From To Illuminate the Dark Space by Jenny Edwards
In 1964, the Coast Guard hired Gene Austin to take care of the Currituck Beach Lighthouse. By this time, no one had been living in the keepers’ quarters for more than two decades, but the light continued to operate for the benefit of small ocean and sound vessels. Twice a month, Gene would charge the batteries then climb the tower to clean the lens and change the bulbs. Shirley would go with Gene every once and a while and help him clean out the lighthouse. One time she and Gene swept all 214 steps inside the lighthouse, literally cleaning it from top to bottom. It was so dusty they had to wear respirators to breathe. Gene’s starting pay was around $25 a month. Although he received periodic pay increases, at one point his salary was not even enough to cover his monthly contribution for hospitalization insurance. In fact, in order to keep insurance, Gene and Shirley had to kick in about four dollars a month.’ So, pecuniary incentive. do not explain why, for 25 years after the compound was deserted, Gene, and by extension Shirley, took responsibility for the lighthouse. Gene, who is unpretentious and rather quiet, will tell you he tended the light simply to help out the Coast Guard. In the mid-1960s, there was no hard surface road between Currituck Beach and anywhere else. The only way to get to the compound was by four-wheel drive on the beach or by boat across Currituck Sound. When Gene took over lighthouse operations, he spared the Coast Guard from making a trip to Currituck twice a month. There were, however, more profound reasons why Gene and Shirley took on the light. The explanation lies in the past.
Gene’s roots sprang from sandy soils. His progenitors were fishermen, sailors and lighthouse keepers on the Outer Banks. Gene’s maternal great grandfather was a Lewark from Peony’s Hill, a s mall fishing village about four miles north of Currituck Beach Lighthouse.’ His grandmother, Lillie Lewark, was also from Penny’s Hill.
The Lewark family lived in virtual isolation from the rest of the world on a barren and often inhospitable landscape. In the mid-1800s on the Outer Banks, a man not fortunate enough to have a government job wit the Lighthouse Board or LifeSaving Service had to survive on natural resources, often just above subsistence level. Eking a living from the barrier islands required deftness in hunting and fishing, skills usually taught to young boys, while girls learned how to cook, clean, sew and garden.
The Lewarks were a large family, with quite a few mouths to feed, and their ability to make a living fishing the Atlantic waters and hunt ing waterfowl in the Currituck Sound testifies to their fortitude and courage. Fishing could be especially dangerous. While most days passed uneventfully, occasionally offshore storms blew up without warning. When that happened, ocean swells and winds were a lethal combination, sometimes swamping small boats and casting fishermen into strong currents. Storms aside, fishermen departed home everyday for a watery wilderness. The Currituck Beach Lighthouse, after it was finally completed in 1875, must have been a welcome landmark for fishermen like the Lewarks who made a living upon the rolling seascape.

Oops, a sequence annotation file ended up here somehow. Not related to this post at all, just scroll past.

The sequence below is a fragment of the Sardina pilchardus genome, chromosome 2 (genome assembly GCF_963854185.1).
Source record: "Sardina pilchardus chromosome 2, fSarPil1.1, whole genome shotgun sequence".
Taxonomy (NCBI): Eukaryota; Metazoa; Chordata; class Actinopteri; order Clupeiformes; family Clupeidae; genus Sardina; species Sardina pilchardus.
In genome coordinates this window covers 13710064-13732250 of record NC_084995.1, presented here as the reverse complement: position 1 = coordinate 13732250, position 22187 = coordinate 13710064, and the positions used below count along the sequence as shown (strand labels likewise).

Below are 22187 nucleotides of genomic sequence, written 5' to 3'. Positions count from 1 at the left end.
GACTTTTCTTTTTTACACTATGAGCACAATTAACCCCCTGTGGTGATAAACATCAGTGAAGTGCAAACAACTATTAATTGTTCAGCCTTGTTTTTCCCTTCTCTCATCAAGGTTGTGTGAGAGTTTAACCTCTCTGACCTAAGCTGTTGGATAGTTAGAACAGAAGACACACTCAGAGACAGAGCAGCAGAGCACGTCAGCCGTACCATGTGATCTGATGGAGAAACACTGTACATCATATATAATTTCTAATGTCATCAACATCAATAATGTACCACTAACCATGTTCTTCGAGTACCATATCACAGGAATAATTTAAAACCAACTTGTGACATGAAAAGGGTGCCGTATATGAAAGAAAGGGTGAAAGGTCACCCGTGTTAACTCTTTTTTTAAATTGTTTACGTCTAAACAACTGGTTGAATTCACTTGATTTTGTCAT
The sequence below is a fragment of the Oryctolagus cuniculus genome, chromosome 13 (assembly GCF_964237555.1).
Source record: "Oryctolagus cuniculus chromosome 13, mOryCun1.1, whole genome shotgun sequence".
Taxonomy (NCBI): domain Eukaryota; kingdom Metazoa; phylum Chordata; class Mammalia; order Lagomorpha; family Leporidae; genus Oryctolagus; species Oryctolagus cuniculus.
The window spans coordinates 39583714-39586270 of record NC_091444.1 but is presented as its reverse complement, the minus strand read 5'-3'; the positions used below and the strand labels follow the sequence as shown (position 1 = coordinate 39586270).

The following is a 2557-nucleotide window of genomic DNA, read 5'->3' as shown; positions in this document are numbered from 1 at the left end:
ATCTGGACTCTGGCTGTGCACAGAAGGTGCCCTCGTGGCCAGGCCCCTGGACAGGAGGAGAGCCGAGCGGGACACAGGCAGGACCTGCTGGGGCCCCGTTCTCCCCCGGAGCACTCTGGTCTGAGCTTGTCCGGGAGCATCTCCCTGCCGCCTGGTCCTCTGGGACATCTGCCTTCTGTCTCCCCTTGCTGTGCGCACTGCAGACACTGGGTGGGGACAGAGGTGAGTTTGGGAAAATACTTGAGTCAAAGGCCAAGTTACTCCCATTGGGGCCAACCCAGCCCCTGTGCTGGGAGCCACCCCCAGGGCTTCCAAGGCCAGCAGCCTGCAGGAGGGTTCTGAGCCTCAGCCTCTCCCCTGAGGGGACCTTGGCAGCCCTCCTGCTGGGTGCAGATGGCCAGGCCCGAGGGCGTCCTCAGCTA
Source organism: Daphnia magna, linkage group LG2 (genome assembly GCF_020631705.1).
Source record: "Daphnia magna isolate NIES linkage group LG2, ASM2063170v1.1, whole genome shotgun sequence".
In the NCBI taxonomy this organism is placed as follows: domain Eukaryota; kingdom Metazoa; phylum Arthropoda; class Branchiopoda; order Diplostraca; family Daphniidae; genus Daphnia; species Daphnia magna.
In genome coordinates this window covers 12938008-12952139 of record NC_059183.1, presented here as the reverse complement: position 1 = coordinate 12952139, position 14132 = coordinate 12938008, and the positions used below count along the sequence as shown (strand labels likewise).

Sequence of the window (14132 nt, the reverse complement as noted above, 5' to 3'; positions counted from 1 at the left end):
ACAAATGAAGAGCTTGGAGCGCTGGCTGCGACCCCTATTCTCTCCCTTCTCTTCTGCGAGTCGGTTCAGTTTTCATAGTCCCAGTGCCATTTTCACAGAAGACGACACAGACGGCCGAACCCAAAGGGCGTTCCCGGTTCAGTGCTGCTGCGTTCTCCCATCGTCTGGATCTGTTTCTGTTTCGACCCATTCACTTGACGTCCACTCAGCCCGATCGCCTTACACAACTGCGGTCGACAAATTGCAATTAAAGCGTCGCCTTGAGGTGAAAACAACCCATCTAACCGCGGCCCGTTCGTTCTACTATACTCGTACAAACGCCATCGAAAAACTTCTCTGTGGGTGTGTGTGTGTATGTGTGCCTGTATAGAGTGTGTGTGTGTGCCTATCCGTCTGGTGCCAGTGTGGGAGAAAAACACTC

Thomas Austin was Gene’s paternal great grandfather. Thomas was one of those lucky 19th-century sailors who lived to tell a bout the day his ship foundered off the Hatteras coast. According to the family legend, Thomas was the first Austin to arrive on the Outer Banks, and he is responsible for establishing the Austin family there. Two of Thomas’s boys, sons of a shipwrecked sailor, were Wesley and Riley Austin, and they grew up to become light keepers at the Currituck Beach Lighthouse. Wesley was Gene’s great uncle, and Riley was Gene’s grandfather.
Gene’s father , and then later Gene himself, joined the Coast Guard, thereby continuing the family tradition of working on the ocean.
The poetry of this family history surely was not lost on Gene. His great grandfathers had been seafarers who depended upon light houses. Then, in the blink of a generation, his grandfathers and father became the keepers and Coast Guards men who were the stewards of the sea. So, in the mid-1960s, when the Coast Guard was casting about for someone to take care of the Currituck Beach Lighthouse, it probably seemed a natural thing for Gene to volunteer for the job.